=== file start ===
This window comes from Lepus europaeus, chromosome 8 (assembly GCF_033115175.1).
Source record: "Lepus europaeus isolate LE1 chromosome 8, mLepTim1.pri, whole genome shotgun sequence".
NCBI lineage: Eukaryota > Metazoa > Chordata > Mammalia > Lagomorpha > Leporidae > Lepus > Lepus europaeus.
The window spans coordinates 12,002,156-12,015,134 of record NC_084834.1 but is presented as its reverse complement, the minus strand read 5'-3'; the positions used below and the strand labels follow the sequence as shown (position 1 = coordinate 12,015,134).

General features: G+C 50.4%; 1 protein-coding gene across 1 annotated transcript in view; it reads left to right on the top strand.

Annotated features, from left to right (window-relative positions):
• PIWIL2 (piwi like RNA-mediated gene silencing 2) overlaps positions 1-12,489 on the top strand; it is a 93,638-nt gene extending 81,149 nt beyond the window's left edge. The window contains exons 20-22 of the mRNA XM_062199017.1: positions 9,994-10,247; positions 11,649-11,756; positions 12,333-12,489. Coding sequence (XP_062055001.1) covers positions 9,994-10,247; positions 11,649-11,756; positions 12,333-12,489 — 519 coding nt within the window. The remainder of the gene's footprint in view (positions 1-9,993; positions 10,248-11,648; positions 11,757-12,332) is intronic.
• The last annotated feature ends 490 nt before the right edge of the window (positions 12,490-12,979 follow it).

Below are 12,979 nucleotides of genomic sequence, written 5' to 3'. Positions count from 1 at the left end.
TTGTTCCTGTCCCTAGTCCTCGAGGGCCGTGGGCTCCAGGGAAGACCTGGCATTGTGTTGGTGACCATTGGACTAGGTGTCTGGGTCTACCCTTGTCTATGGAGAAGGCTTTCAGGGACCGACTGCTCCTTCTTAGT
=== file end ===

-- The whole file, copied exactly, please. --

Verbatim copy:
This window comes from Lepus europaeus, chromosome 8 (assembly GCF_033115175.1).
Source record: "Lepus europaeus isolate LE1 chromosome 8, mLepTim1.pri, whole genome shotgun sequence".
NCBI lineage: Eukaryota > Metazoa > Chordata > Mammalia > Lagomorpha > Leporidae > Lepus > Lepus europaeus.
The window spans coordinates 12,002,156-12,015,134 of record NC_084834.1 but is presented as its reverse complement, the minus strand read 5'-3'; the positions used below and the strand labels follow the sequence as shown (position 1 = coordinate 12,015,134).

General features: G+C 50.4%; 1 protein-coding gene across 1 annotated transcript in view; it reads left to right on the top strand.

Annotated features, from left to right (window-relative positions):
• PIWIL2 (piwi like RNA-mediated gene silencing 2) overlaps positions 1-12,489 on the top strand; it is a 93,638-nt gene extending 81,149 nt beyond the window's left edge. The window contains exons 20-22 of the mRNA XM_062199017.1: positions 9,994-10,247; positions 11,649-11,756; positions 12,333-12,489. Coding sequence (XP_062055001.1) covers positions 9,994-10,247; positions 11,649-11,756; positions 12,333-12,489 — 519 coding nt within the window. The remainder of the gene's footprint in view (positions 1-9,993; positions 10,248-11,648; positions 11,757-12,332) is intronic.
• The last annotated feature ends 490 nt before the right edge of the window (positions 12,490-12,979 follow it).

Below are 12,979 nucleotides of genomic sequence, written 5' to 3'. Positions count from 1 at the left end.
TTGTTCCTGTCCCTAGTCCTCGAGGGCCGTGGGCTCCAGGGAAGACCTGGCATTGTGTTGGTGACCATTGGACTAGGTGTCTGGGTCTACCCTTGTCTATGGAGAAGGCTTTCAGGGACCGACTGCTCCTTCTTAGT